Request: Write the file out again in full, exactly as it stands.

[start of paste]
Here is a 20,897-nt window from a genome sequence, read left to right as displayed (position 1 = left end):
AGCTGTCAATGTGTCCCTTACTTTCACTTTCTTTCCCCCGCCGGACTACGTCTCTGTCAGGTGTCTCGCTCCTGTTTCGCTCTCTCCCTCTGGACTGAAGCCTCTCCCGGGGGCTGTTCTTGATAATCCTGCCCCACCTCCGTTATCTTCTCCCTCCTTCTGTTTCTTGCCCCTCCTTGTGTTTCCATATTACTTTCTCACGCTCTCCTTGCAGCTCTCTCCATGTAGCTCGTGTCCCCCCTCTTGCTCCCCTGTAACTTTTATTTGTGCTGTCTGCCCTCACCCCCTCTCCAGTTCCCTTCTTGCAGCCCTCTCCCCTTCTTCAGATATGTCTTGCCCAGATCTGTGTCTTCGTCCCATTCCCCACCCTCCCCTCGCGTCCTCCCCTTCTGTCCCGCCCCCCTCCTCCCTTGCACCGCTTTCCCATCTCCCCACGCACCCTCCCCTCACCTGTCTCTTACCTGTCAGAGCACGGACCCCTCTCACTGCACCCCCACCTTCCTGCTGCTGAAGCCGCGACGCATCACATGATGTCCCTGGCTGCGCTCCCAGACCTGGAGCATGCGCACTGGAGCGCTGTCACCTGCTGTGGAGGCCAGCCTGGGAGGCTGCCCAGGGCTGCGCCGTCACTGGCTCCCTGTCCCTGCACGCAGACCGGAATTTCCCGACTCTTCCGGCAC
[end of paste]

Here is a 20,897-nt window from a genome sequence, read left to right as displayed (position 1 = left end):
AGCTGTCAATGTGTCCCTTACTTTCACTTTCTTTCCCCCGCCGGACTACGTCTCTGTCAGGTGTCTCGCTCCTGTTTCGCTCTCTCCCTCTGGACTGAAGCCTCTCCCGGGGGCTGTTCTTGATAATCCTGCCCCACCTCCGTTATCTTCTCCCTCCTTCTGTTTCTTGCCCCTCCTTGTGTTTCCATATTACTTTCTCACGCTCTCCTTGCAGCTCTCTCCATGTAGCTCGTGTCCCCCCTCTTGCTCCCCTGTAACTTTTATTTGTGCTGTCTGCCCTCACCCCCTCTCCAGTTCCCTTCTTGCAGCCCTCTCCCCTTCTTCAGATATGTCTTGCCCAGATCTGTGTCTTCGTCCCATTCCCCACCCTCCCCTCGCGTCCTCCCCTTCTGTCCCGCCCCCCTCCTCCCTTGCACCGCTTTCCCATCTCCCCACGCACCCTCCCCTCACCTGTCTCTTACCTGTCAGAGCACGGACCCCTCTCACTGCACCCCCACCTTCCTGCTGCTGAAGCCGCGACGCATCACATGATGTCCCTGGCTGCGCTCCCAGACCTGGAGCATGCGCACTGGAGCGCTGTCACCTGCTGTGGAGGCCAGCCTGGGAGGCTGCCCAGGGCTGCGCCGTCACTGGCTCCCTGTCCCTGCACGCAGACCGGAATTTCCCGACTCTTCCGGCAC